Face au confinement imposé à tous pour contrer la propagation du virus Covid-19, nombre d’architectes ont dû adapter leur pratique et leur méthode de travail à ce nouveau rythme de vie. La série « Confiné.e.s » leur donne la parole, en interrogeant leur vision de la situation — mais aussi leurs recommandations culturelles.
Aujourd’hui nous nous rendons au Royaume-Uni pour rencontrer Sam Jacob, fondateur de Sam Jacob Studio.
[L’entretien suivant a été conduit en anglais, le voici en attendant sa version française.]
L’Architecture d’Aujourd’hui: Where are you locked down and how did you get organised to continue working
Sam Jacob: I’m holed up in London with my daughter, so the home is the office and the school now. Computers from the office distributed around London in corners of living rooms, clients scattered too. Building sites are now closed. Still some sentiment of drive remains in some projects. We even had a planning approval this week – which came as quite a surprise that the bureaucracy of the built environment is still in action! For some projects it’s the perfect time to think issues through, for others it’s into the ice box till the future becomes clearer. I think one question though is should we really continue to work, at least in a way that doesn’t recognise the profound change that has happened. It might be a coping strategy in some ways, but there is desperation to it too – holding on to a world that has (at least for now) vanished. Perhaps its important to recognise what forms of work might be useful or productive in the circumstances.
Are containment and architecture opposites?
I guess we’ve never quite thought about the idea of interior and exterior in such a high contrast way! Threshold has taken on such significance, the home vs the rest of earthly space, proximity and boundary between each of our bodies, between our bodies and the environment… These are all active parts of the decisions we are making about the spatiality of our daily lives.
We should remember that although a professional architects time is spent mostly with deciding where walls should be built, how space should be divided and so on – i.e. acts of ‘containment’ – what architecture is really about is spatial relationships, how they corall patterns of behaviour, how they manifest abstract organisational ideas into space. So while containment is a part of architecture, it is just a small part of architecture.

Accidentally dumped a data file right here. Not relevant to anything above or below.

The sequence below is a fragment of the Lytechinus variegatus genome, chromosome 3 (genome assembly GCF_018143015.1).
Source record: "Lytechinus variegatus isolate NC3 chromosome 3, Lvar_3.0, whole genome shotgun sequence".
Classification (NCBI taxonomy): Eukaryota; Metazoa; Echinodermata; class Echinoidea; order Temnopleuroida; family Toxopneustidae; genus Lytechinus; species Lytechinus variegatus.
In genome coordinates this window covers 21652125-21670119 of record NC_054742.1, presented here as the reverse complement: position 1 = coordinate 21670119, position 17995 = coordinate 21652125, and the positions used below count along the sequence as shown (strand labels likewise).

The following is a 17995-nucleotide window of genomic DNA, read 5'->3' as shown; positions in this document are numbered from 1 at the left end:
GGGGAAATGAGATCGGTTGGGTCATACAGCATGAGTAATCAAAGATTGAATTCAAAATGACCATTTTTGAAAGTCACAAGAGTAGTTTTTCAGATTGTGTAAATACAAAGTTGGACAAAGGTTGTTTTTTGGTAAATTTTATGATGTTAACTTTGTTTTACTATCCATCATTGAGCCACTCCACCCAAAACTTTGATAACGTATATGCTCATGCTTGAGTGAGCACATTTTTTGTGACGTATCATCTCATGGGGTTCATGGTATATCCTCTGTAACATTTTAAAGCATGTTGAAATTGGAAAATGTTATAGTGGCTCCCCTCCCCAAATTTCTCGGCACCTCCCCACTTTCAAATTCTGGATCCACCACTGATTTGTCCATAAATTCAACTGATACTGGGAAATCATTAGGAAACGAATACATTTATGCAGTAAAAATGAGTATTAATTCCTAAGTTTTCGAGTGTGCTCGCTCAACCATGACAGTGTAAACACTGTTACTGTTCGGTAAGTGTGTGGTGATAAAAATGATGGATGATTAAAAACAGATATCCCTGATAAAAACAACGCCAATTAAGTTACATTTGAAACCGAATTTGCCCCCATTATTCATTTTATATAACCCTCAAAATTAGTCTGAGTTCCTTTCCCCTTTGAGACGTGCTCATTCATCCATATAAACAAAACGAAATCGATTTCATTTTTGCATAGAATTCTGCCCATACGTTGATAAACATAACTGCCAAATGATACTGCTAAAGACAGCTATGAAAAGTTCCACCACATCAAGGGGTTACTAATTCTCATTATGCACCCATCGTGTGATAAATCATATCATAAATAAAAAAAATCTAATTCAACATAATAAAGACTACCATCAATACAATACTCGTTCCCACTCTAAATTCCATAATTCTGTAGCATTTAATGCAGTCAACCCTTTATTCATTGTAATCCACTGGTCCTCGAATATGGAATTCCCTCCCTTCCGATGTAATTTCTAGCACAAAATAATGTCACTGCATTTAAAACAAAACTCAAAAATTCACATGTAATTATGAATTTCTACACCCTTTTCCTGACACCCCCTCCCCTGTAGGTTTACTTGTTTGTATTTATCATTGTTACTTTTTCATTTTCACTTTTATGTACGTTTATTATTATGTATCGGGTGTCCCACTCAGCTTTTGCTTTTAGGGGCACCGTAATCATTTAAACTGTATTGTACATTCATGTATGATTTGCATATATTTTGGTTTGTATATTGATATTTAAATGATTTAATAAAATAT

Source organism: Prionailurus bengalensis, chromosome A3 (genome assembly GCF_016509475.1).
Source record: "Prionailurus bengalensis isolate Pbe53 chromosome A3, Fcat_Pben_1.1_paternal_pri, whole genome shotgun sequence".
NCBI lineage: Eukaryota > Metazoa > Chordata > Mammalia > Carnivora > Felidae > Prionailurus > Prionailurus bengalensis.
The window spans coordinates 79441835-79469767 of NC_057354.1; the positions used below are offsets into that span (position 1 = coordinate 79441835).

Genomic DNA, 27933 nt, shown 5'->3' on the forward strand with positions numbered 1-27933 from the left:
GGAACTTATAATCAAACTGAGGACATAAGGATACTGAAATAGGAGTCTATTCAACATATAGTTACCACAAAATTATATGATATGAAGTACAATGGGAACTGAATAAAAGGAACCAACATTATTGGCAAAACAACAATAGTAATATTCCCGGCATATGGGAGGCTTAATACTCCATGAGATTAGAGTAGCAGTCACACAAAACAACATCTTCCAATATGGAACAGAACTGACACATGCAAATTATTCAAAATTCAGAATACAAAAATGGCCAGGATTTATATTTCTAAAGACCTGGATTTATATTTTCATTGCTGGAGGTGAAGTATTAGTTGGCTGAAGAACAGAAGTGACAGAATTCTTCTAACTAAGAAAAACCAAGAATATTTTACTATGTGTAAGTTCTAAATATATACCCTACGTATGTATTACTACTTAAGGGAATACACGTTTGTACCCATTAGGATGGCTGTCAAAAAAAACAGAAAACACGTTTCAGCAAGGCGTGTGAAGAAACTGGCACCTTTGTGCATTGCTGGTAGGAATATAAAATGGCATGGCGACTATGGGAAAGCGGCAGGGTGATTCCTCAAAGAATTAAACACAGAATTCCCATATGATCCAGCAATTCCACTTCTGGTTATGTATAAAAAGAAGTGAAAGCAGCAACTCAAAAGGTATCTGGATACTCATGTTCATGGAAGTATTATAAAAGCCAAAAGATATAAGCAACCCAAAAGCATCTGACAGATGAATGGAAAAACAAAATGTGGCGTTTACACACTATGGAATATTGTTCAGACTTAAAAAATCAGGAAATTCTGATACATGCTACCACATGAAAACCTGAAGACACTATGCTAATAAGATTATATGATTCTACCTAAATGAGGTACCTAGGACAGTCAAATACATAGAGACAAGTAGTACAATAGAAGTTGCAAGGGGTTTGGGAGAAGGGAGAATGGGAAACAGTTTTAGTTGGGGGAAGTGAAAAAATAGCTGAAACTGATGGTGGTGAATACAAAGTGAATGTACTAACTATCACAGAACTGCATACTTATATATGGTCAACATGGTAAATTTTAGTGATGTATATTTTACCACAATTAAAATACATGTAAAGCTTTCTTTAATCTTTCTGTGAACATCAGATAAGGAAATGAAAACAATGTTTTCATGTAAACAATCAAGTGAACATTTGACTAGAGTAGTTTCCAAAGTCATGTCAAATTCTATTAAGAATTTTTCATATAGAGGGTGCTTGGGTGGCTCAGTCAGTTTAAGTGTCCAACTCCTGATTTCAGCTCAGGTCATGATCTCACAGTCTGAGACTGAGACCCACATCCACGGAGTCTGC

What lessons do you think you will learn from the ecological impact of this crisis?
Maybe we will remember the fragility of the world. Perhaps we’ll think about how close to collapse we have pushed everything – just in time, just getting by – the strains and fissures that often felt like our personal psychological failures were actually very real external forces. Forces that were ideological choices made by systems that governed us. What’s been revealed is how close to the surface the collapse of normality has been – for perhaps a very long time. And how ‘normality’ relies on such a complex network of connections that combine the emotional / infrastructural… psychological / economic… Perhaps we might also reverse Hannah Arendt’s famous phrase and remember the importance of the ‘banality of good’.
A film to see / a book to read during lockdown?
My favourite book about interiors – the domestic space that the entire world is now inhabiting for the foreseeable future – is Joris-Karl Huysmans À Rebours. It’s a novel chronicling the decadent retreat from society into an ever more refined interior space. Our anti-hero (almost) never leaves the house, instead increasingly absorbed by the possibilities of lifestyle choice… Every chapter deals with a different fundamental of lifestyle – music, food, the problems of interior decoration (a particularly spectacular chapter)… If you do read it, just please be kinder to your tortoise!
What do you expect from this experience?
I think a real test – of the frameworks we rely on so much to support our ways of life, of ourselves without the routines that we use as the armature of our existence, of endurance, of things that have appeared so completely real and solid but now feel so provisional. It feels like none of us will emerge from it the same – that we will have to develop new ways of understanding, creating and behaving in the world. On the other hand, never underestimate our ability to forget too …
What impact does this containment have on the perception of both your workspace and domestic space?
For better or worse, I’ve lived a long time in a smeary streak between the two. If anything, now that it’s enforced rather than chosen, I feel like some more separation might be a good thing. It’s hard though – if you feel that blurry division between art and life is an important way of thinking (the personal is the political, thinking locally to act globally, and all those other clichés) it’s a very different from the distinction set up between the professional and personal sides of life. Perhaps this situation helps us understand that those distinctions are far more artificial than they felt before. That domestic work is also work, that ‘work’ is not only something recognised on a CV. Perhaps if we relearn how to think about these ideas we might release ourselves from the tyranny of ‘productivity’ that has been so characteristic of our era.